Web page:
Update: Change in C# 2.0 and Initialising static fields correctly

If you recall the previous post on instantiating static fields, there seems to have been a flurry of activity at Microsoft. As Peter Hallam writes, it made sense to improve the perf. for the static field initialisers and this you should see in Beta2 of Whidbey. The main issue here as Peter explains is if you have a field initialiser for a static field, which initialises the static field to its default value, you still get a static constructor, or .cctor in CLR speak) which is a significant performance penalty. So this begs the question, why did we not add this optimisation for static fields?

There is a subtle difference between instance field initialisers and static field initialisers. When an instance field initialiser begins execution the value of the field being initialised is guaranteed to be the default value. This is a result of 2 things – instance field initialisers run as the first thing after the object is allocated, even before the call to your base class constructor, and during an instance field initialiser, you cannot reference other instance fields of the object being created. This guarantee, that a field’s value is the default before the initialiser is run, does not hold for static fields. This is illustrated by this nasty example:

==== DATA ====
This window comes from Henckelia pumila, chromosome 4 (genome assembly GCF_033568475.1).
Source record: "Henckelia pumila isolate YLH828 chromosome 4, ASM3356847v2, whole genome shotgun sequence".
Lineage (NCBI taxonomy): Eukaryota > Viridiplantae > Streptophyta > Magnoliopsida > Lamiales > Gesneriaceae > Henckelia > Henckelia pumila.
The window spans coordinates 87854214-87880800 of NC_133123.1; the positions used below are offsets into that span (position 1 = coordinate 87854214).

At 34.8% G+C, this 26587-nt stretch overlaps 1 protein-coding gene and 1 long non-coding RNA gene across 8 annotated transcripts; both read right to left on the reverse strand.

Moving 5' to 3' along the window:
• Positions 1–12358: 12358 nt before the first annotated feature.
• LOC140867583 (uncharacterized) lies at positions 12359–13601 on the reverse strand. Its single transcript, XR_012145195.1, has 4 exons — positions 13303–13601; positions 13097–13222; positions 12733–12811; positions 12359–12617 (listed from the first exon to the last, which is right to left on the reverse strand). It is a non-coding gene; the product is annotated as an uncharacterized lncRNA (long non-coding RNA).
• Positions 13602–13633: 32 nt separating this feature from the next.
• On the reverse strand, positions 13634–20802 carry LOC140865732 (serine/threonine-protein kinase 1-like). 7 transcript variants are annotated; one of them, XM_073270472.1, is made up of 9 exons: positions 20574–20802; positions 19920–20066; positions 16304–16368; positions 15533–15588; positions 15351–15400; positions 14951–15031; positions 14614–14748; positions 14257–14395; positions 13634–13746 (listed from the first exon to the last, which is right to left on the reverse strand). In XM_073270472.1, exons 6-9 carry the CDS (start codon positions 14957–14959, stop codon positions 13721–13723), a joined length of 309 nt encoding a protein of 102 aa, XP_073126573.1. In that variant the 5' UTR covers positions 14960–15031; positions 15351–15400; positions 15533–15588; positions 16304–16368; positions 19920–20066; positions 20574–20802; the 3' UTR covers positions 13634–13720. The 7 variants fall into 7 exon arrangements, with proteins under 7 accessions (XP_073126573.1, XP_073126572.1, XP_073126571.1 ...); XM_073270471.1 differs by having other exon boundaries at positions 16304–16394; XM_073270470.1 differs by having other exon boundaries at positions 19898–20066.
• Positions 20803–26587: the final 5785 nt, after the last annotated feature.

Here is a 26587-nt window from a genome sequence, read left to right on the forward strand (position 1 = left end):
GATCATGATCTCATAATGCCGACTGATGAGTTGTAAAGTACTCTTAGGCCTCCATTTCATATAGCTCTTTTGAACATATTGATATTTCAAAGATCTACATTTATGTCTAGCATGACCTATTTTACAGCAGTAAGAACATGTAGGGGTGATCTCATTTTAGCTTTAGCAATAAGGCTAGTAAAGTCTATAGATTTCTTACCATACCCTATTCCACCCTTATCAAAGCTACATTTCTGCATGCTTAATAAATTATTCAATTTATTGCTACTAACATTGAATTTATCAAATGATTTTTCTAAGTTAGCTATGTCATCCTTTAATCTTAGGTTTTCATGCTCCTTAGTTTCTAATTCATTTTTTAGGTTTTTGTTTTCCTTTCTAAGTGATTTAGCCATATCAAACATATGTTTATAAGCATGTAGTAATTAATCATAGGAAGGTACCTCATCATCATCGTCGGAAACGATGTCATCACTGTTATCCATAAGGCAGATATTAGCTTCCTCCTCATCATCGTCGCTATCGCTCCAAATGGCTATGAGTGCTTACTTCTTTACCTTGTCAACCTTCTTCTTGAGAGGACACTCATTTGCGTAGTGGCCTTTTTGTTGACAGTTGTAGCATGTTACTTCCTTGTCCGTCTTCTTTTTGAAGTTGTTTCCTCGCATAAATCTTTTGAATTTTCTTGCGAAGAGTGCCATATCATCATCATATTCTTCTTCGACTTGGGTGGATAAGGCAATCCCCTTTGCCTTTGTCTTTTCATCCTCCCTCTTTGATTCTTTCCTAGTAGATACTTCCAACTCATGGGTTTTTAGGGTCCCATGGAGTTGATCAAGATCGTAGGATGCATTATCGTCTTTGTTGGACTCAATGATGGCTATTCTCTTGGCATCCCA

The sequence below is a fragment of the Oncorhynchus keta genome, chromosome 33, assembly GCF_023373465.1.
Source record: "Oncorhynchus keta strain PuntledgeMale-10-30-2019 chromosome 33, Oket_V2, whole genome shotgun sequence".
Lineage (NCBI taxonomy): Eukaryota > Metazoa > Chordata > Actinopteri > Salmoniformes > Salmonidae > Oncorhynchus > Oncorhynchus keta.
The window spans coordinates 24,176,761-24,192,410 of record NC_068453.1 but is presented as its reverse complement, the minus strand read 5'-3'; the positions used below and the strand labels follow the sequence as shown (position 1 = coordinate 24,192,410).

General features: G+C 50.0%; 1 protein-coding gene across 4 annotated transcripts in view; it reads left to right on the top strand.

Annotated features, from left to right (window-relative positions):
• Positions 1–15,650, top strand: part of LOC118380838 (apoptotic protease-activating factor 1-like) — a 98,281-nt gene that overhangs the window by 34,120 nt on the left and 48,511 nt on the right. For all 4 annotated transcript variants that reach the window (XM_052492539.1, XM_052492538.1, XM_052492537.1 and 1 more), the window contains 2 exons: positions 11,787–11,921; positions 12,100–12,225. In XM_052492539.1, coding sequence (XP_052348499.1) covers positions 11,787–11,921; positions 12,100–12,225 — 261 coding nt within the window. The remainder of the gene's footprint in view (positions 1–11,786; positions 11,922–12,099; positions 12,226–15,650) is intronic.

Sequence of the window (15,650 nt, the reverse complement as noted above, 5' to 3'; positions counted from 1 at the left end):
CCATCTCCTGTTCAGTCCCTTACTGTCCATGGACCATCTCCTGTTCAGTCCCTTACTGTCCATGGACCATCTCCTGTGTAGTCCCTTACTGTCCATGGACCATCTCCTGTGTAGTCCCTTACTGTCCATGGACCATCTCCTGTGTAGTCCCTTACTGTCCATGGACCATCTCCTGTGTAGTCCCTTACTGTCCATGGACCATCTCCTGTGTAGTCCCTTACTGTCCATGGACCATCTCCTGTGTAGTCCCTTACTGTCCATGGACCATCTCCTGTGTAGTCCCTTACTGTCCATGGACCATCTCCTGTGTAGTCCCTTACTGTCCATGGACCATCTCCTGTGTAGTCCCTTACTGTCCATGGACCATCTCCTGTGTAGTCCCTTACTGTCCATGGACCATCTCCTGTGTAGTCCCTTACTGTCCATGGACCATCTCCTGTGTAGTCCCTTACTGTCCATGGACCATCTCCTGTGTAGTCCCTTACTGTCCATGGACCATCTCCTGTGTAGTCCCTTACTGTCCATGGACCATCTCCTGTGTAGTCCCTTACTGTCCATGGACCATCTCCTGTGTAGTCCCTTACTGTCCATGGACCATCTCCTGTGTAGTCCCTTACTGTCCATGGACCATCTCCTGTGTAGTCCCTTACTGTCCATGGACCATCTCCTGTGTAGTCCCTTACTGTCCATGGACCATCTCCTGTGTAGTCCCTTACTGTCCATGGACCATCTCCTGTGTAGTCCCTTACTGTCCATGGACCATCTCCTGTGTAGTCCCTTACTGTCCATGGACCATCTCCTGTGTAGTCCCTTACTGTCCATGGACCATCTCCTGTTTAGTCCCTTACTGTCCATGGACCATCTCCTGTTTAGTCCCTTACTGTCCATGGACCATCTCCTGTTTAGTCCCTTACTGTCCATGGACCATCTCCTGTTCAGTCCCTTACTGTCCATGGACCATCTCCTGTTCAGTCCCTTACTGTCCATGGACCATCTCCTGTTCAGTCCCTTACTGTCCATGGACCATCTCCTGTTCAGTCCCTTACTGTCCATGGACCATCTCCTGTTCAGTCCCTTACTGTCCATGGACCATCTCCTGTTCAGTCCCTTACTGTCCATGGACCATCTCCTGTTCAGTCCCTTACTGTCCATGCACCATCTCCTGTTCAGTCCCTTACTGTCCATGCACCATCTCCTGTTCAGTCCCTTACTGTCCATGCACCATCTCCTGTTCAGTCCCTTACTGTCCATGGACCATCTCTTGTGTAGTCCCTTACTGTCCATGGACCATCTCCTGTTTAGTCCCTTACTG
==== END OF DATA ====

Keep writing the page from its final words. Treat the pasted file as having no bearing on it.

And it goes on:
class C
{
    public C () {}

    // Ugh! assigns y = 5
    private static int x = (C.y = 5);

    // … always does work! changes y from 5 back to 0!!!
    private static int y = 0;
}

More Information: http://blogs.msdn.com/peterhal/archive/2004/10/06.aspx

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Amit Bahree

This blog is my personal blog and while it does reflect my experiences in my professional life, this is just my thoughts. Most of the entries are technical though sometimes they can vary from the wacky to even political – however that is quite rare. Quite often, I have been asked what’s up with the “gibberish” and the funny title of the blog? Some people even going the extra step to say that, this is a virus that infected their system (ahem) well. [:D] It actually is quite simple, and if you have still not figured out then check out this link – whats in a name?

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